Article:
Experts say illegal subletting doesn't seem to be a problem in Wales or Scotland - but say there is evidence of this fraud, albeit it on a smaller scale, going on in south-west England, the Midlands and Northern Ireland.

Unlawful sub-letting can have a huge impact on people living nearby.

Neil looks out of window
Neil is having to move house after blowing the whistle on a neighbour
Neil has been harassed and threatened for years after blowing the whistle on his neighbour who was sub-letting.

The fact came to light only after the unauthorised tenant started behaving anti-socially.

Neil was forced to take time off work and even needed medication from his doctor.

"Things got really ugly," he says. "The tenant made it his express intention to make my life a misery.

"He's carried on something of a vendetta against me and has forced me into the position where I have to move."

He says the council did not take the allegations seriously. "Social housing is not a right, it's a privilege and if you abuse that privilege you really ought to lose it, particularly when it's in such a cynical and blatant way," he argues.

"We're talking about fraud essentially - people stealing from the council, depriving them of resources that they could spend on other people."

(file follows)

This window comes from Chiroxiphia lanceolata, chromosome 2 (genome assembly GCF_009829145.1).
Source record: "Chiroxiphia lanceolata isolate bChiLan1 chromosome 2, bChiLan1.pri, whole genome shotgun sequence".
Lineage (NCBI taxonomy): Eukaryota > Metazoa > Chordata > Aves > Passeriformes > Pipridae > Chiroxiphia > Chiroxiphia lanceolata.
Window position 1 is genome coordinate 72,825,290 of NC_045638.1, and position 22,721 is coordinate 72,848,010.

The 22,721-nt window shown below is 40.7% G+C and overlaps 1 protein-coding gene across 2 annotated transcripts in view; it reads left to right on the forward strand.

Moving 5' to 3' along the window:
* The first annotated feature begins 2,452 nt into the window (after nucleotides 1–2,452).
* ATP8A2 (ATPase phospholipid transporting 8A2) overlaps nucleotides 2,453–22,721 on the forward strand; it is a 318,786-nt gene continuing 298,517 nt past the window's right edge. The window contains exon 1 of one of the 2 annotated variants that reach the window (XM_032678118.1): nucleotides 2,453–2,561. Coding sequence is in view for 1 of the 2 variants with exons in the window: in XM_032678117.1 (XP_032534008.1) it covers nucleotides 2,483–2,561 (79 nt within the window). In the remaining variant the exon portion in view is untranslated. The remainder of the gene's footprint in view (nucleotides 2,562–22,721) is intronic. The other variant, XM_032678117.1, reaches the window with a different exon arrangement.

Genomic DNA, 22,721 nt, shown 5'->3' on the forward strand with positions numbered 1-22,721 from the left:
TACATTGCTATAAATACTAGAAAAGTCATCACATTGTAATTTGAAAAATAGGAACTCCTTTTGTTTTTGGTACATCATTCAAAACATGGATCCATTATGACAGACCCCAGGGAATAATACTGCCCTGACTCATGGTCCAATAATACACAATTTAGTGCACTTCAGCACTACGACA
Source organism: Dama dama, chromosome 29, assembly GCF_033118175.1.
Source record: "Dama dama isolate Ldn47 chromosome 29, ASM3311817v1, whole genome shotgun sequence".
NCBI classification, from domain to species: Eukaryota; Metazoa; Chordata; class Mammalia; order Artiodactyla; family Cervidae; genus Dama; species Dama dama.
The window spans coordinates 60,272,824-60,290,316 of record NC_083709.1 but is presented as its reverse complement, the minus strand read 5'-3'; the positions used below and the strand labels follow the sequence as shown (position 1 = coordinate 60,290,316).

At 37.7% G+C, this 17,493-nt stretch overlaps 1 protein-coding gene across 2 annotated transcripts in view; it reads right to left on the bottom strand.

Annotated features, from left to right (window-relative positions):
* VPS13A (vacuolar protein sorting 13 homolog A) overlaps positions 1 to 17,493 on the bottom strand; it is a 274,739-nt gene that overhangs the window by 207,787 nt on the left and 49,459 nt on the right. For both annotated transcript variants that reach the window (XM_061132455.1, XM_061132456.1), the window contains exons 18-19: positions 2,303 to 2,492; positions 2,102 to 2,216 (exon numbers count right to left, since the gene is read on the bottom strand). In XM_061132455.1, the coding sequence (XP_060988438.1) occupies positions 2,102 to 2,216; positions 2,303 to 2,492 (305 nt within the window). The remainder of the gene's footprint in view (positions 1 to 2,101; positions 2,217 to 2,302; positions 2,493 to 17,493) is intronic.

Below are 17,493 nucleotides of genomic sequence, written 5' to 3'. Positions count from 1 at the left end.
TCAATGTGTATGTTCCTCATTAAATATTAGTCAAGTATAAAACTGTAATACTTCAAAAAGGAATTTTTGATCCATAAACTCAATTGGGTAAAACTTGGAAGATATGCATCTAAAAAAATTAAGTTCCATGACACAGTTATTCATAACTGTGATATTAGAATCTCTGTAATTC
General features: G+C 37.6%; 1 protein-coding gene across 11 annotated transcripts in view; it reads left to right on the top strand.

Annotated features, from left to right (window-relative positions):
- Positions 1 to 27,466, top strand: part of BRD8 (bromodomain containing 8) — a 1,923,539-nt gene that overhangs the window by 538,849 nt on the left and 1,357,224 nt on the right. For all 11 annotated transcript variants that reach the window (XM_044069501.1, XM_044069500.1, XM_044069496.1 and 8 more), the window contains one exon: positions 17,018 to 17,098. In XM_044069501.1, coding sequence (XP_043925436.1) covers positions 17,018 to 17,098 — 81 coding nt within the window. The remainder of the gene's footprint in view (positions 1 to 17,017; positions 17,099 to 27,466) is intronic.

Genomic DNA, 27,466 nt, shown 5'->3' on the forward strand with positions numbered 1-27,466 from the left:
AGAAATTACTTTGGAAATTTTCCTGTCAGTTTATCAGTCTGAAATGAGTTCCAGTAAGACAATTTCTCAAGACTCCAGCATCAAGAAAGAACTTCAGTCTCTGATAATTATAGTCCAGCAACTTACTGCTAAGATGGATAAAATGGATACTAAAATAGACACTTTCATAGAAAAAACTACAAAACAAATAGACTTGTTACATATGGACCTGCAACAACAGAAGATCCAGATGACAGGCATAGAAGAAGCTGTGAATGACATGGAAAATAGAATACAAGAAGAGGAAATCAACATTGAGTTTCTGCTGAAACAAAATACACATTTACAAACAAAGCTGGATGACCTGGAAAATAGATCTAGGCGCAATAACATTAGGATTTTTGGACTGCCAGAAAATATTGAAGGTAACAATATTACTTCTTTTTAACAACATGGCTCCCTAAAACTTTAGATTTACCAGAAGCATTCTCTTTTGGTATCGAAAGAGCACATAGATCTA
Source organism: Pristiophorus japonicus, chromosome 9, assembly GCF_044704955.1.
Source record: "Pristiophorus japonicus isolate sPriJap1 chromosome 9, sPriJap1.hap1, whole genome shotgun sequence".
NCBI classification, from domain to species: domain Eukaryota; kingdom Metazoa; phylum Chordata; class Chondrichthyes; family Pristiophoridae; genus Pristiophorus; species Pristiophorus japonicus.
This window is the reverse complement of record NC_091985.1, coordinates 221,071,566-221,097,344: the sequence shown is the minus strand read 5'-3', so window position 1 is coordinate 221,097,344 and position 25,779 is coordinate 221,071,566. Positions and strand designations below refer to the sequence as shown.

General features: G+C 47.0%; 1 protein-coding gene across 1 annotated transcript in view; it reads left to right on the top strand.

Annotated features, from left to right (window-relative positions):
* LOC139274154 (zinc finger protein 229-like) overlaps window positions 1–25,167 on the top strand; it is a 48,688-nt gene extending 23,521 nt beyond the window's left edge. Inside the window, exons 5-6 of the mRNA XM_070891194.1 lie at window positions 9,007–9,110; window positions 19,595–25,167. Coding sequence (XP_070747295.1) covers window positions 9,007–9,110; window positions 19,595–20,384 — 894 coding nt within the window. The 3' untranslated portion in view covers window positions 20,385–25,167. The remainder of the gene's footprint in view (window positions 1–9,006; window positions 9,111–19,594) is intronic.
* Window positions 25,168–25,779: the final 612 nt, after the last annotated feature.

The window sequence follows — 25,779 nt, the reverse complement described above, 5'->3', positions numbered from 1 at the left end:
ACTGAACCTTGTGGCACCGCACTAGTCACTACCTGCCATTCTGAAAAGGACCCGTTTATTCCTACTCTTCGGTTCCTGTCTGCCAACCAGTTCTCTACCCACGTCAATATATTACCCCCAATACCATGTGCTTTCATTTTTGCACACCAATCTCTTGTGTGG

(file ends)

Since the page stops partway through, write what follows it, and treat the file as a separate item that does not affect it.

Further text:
And there are plenty of people waiting to be housed. There are more than 70,000 people currently in desperate need. They are being housed in temporary accommodation like bed and breakfasts. More than two-thirds of them are in London.


But some local councils are taking the problem seriously.

Southwark, in London, has a dedicated team of housing investigators specially trained to interview suspected tenancy fraudsters and find evidence using various data. Between them they recover more than 100 properties per year, saving hundreds of thousands of pounds.

A housing estate
It is thought 2 million people could be on English housing waiting lists by 2011
The Audit Commission argues that every property recovered from unlawful occupancy saves a local authority or housing association 75,000.

This includes the cost of putting people up in temporary accommodation and money paid in housing benefit. On top of this, there is the expense of building new homes.

Experts estimate that 5% of social housing properties in inner city areas could be being unlawfully sub-let.

With a stock of more than 750,000 in the capital alone, a huge amount of money is at stake.

But Jonathon Toy, who oversees the housing investigation team at Southwark, insists it is important not to think solely in monetary terms.

Families in need

"The actual cost to a family who have been waiting on the housing list for years, looking for somewhere to live, often with pressures on them and their children is immense," he said.

"I don't think we can ever overestimate how important that is. Freeing up local housing for people who are in need is absolutely at the heart of what we're trying to do as a responsible social landlord."

This story will be broadcast on the Jonathan Maitland show on BBC Radio 5 Live on Sunday 22 March 2009 at 1900 GMT. Download the free podcast.